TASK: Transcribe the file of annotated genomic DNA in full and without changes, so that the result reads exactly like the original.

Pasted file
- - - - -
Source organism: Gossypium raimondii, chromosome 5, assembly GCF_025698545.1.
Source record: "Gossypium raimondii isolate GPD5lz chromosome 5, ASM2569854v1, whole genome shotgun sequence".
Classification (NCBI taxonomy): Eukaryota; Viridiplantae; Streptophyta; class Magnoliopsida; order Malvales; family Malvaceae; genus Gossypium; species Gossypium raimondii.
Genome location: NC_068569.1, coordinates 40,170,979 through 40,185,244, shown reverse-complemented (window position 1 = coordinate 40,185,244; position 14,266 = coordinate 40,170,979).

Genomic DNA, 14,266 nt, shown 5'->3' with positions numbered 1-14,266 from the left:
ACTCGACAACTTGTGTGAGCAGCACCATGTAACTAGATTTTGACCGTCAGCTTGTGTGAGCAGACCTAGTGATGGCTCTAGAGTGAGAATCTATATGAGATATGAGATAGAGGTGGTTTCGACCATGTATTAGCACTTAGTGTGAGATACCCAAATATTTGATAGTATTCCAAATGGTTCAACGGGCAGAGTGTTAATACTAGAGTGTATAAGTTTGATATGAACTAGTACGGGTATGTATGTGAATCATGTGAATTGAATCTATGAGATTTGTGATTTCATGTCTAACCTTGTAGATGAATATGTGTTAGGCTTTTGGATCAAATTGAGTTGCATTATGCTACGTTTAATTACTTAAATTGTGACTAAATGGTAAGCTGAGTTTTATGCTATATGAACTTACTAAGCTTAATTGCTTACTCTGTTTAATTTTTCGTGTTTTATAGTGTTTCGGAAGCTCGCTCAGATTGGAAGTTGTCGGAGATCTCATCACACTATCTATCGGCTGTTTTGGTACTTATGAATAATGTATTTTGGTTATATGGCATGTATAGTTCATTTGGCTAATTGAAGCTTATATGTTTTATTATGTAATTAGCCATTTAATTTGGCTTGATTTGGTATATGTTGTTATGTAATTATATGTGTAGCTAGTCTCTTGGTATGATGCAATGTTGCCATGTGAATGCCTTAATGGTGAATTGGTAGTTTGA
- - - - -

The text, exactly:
Source organism: Gossypium raimondii, chromosome 5, assembly GCF_025698545.1.
Source record: "Gossypium raimondii isolate GPD5lz chromosome 5, ASM2569854v1, whole genome shotgun sequence".
Classification (NCBI taxonomy): Eukaryota; Viridiplantae; Streptophyta; class Magnoliopsida; order Malvales; family Malvaceae; genus Gossypium; species Gossypium raimondii.
Genome location: NC_068569.1, coordinates 40,170,979 through 40,185,244, shown reverse-complemented (window position 1 = coordinate 40,185,244; position 14,266 = coordinate 40,170,979).

Genomic DNA, 14,266 nt, shown 5'->3' with positions numbered 1-14,266 from the left:
ACTCGACAACTTGTGTGAGCAGCACCATGTAACTAGATTTTGACCGTCAGCTTGTGTGAGCAGACCTAGTGATGGCTCTAGAGTGAGAATCTATATGAGATATGAGATAGAGGTGGTTTCGACCATGTATTAGCACTTAGTGTGAGATACCCAAATATTTGATAGTATTCCAAATGGTTCAACGGGCAGAGTGTTAATACTAGAGTGTATAAGTTTGATATGAACTAGTACGGGTATGTATGTGAATCATGTGAATTGAATCTATGAGATTTGTGATTTCATGTCTAACCTTGTAGATGAATATGTGTTAGGCTTTTGGATCAAATTGAGTTGCATTATGCTACGTTTAATTACTTAAATTGTGACTAAATGGTAAGCTGAGTTTTATGCTATATGAACTTACTAAGCTTAATTGCTTACTCTGTTTAATTTTTCGTGTTTTATAGTGTTTCGGAAGCTCGCTCAGATTGGAAGTTGTCGGAGATCTCATCACACTATCTATCGGCTGTTTTGGTACTTATGAATAATGTATTTTGGTTATATGGCATGTATAGTTCATTTGGCTAATTGAAGCTTATATGTTTTATTATGTAATTAGCCATTTAATTTGGCTTGATTTGGTATATGTTGTTATGTAATTATATGTGTAGCTAGTCTCTTGGTATGATGCAATGTTGCCATGTGAATGCCTTAATGGTGAATTGGTAGTTTGA